Madison, Wis., officials have identified three potential sites to house hundreds of undocumented and unaccompanied child immigrants.
And Catholic Charities in Milwaukee has offered three properties with space for up to 300 unaccompanied minors.
Madison Mayor Paul Soglin told Wisconsin Reporter on Tuesday that two of the properties submitted to the federal government for review are the former Cub Foods store near Stoughton Road and the ShopKo off Aberg Avenue, which is closing at the end of August.
The city has acquired the Cub Foods parcel for storage, but the facility won't be needed for city purposes until the beginning of next year, according to Soglin.
Soglin could not recall the location of the third site, but he said it's "completely surrounded by the city."
Madison has been asked by the U.S. Department of Health and Human Services to find enough room to shelter between 150 and 250 undocumented children.
Milwaukee's Catholic Charities has offered three properties in eastern Wisconsin to the Federal Emergency Management Agency, which has requested space for up to 300 unaccompanied minors.
Two of the sites are parochial schools and the other is an office building in northeastern Wisconsin, according to the Rev. David Bergner, director of the Milwaukee chapter of Catholic Charities. The two schools, which wouldn't be occupied by other children, are in Milwaukee and a Milwaukee suburb, Bergner said.
But Bergner declined to name the exact locations of the sites.
"The arrangements are going to be made, in any case, between FEMA and the institution involved," Bergner told Wisconsin Reporter. "So, I see it more as the responsibility of the school and/or parish to prepare its own press release or have communications, possibly with their neighbors, before going public."
The federal government is asking all cities in the country with populations of 200,000 or more and an airport to look for buildings of at least 90,000 square feet to house undocumented children.
The shelters would be retrofitted at the federal government's expense, according to Soglin.
Kenneth Wolfe, spokesman for the U.S. Administration for Children and Families, told Wisconsin Reporter in an email there is no strict deadline to select properties that meet the federal criteria.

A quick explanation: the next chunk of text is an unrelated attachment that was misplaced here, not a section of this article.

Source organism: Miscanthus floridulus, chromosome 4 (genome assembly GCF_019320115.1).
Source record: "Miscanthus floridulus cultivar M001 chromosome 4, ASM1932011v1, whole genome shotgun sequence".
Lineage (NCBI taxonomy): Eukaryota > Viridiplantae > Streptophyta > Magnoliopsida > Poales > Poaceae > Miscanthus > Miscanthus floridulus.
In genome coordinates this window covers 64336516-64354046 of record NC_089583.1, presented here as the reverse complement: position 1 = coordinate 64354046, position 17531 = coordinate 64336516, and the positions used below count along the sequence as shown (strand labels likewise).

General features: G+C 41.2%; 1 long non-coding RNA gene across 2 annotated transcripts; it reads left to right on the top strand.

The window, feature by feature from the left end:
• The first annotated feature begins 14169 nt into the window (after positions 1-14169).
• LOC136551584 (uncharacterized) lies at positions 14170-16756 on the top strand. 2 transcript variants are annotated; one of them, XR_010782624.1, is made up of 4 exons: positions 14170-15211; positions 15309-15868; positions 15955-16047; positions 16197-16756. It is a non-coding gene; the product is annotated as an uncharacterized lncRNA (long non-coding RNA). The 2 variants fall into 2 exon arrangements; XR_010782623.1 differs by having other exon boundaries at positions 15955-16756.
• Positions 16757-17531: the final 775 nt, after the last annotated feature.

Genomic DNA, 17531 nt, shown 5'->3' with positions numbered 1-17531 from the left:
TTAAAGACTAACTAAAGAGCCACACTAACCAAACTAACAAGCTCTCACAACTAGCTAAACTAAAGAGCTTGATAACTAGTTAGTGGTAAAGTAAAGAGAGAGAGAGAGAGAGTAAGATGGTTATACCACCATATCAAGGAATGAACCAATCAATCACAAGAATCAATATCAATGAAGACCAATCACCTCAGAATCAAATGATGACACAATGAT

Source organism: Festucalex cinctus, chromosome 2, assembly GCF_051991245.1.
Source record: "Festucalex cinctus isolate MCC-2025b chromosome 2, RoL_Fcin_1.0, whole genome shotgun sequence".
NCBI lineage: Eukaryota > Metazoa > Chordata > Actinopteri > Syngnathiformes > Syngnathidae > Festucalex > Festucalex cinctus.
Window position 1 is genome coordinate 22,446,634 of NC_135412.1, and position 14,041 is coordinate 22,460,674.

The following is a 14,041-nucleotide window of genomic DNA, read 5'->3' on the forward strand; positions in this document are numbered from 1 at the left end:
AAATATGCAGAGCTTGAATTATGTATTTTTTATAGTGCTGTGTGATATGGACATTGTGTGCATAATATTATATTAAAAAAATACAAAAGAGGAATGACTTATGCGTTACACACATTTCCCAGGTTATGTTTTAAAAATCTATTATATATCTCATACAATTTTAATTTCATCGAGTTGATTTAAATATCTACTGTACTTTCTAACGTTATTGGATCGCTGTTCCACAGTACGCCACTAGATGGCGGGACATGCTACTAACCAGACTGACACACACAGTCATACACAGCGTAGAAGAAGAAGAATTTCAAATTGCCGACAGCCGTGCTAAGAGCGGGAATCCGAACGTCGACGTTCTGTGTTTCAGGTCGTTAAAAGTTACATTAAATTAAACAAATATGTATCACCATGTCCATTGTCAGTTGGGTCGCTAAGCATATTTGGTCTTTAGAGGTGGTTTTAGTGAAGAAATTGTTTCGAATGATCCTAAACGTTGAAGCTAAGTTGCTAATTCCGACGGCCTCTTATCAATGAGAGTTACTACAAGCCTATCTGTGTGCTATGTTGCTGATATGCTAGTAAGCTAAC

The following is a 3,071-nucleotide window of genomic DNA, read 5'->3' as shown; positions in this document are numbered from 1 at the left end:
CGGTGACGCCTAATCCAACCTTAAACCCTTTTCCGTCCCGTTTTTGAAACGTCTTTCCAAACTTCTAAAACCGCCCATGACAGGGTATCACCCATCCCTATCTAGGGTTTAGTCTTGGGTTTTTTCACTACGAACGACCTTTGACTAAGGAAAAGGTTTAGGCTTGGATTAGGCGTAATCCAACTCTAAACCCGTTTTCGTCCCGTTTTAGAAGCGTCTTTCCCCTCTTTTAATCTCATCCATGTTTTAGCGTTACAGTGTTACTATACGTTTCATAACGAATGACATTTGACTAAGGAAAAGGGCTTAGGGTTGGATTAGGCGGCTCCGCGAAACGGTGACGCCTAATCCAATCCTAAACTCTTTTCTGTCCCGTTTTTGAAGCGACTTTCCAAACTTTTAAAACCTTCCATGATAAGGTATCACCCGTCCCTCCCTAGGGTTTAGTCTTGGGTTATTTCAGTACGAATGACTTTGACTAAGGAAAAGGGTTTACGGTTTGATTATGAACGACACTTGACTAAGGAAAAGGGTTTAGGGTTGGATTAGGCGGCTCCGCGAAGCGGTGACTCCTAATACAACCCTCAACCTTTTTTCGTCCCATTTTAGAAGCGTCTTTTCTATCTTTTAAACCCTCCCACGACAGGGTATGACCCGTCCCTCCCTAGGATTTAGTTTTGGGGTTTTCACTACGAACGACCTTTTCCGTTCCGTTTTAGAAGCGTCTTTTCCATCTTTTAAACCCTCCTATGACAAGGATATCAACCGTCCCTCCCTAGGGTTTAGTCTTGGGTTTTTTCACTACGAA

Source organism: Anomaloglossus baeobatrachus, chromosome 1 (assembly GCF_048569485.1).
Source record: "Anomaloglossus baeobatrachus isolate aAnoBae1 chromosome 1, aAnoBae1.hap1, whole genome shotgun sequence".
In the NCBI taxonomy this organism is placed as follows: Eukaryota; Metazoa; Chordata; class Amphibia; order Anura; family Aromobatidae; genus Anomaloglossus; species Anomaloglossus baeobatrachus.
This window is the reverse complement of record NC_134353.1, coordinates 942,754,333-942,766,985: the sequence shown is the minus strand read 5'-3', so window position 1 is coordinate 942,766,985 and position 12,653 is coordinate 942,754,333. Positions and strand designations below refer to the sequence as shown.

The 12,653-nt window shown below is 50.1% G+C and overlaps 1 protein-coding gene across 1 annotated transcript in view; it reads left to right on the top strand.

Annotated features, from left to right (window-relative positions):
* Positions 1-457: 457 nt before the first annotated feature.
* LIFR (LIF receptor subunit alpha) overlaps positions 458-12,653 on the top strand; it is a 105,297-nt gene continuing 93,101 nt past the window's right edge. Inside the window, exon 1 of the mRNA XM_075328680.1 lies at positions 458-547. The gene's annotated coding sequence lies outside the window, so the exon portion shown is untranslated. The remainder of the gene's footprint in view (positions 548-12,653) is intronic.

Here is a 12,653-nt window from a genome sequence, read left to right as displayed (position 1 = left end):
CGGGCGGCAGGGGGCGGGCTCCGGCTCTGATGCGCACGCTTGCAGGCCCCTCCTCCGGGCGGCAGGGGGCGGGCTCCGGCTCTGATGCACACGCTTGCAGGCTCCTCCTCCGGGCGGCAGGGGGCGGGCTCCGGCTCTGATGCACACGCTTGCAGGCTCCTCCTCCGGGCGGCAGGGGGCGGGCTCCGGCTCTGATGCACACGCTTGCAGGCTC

"While only a few facilities will ultimately be selected, a wide range of facilities are being identified and evaluated to determine if they may feasibly provide temporary shelter space for children," Wolfe said. "Facilities will be announced when they are identified as viable options."
The children who would be housed in Wisconsin shelters are expected to stay anywhere from 30 to 120 days while they await court hearings. But Bergner said his organization is prepared if the minors end up staying longer.
Bergner told Wisconsin Reporter that several private schools have opened up slots for the unaccompanied children.
But Soglin said the minors in Madison would not be entering the city's school system before they are either returned to their homeland or released to designated family members.
The children and teens potentially coming to Wisconsin are part of a wave of Central American minors who have crossed the U.S.-Mexico border and are overwhelming detention facilities in the southern part of the country. The U.S. Department of Health and Human Services is required by law to find shelter for the undocumented children while they await deportation hearings.
A study by the U.N. High Commissioner for Refugees found that 58 percent of unaccompanied minors are motivated to enter the United States illegally because of safety concerns back home, including gang violence and drug trades.
The Obama administration projects it will catch close to 90,000 children trying to cross the Mexican border without their parents by the close of the current budget year at the end of September.
Fewer than 2,000 were returned last year to their native countries.
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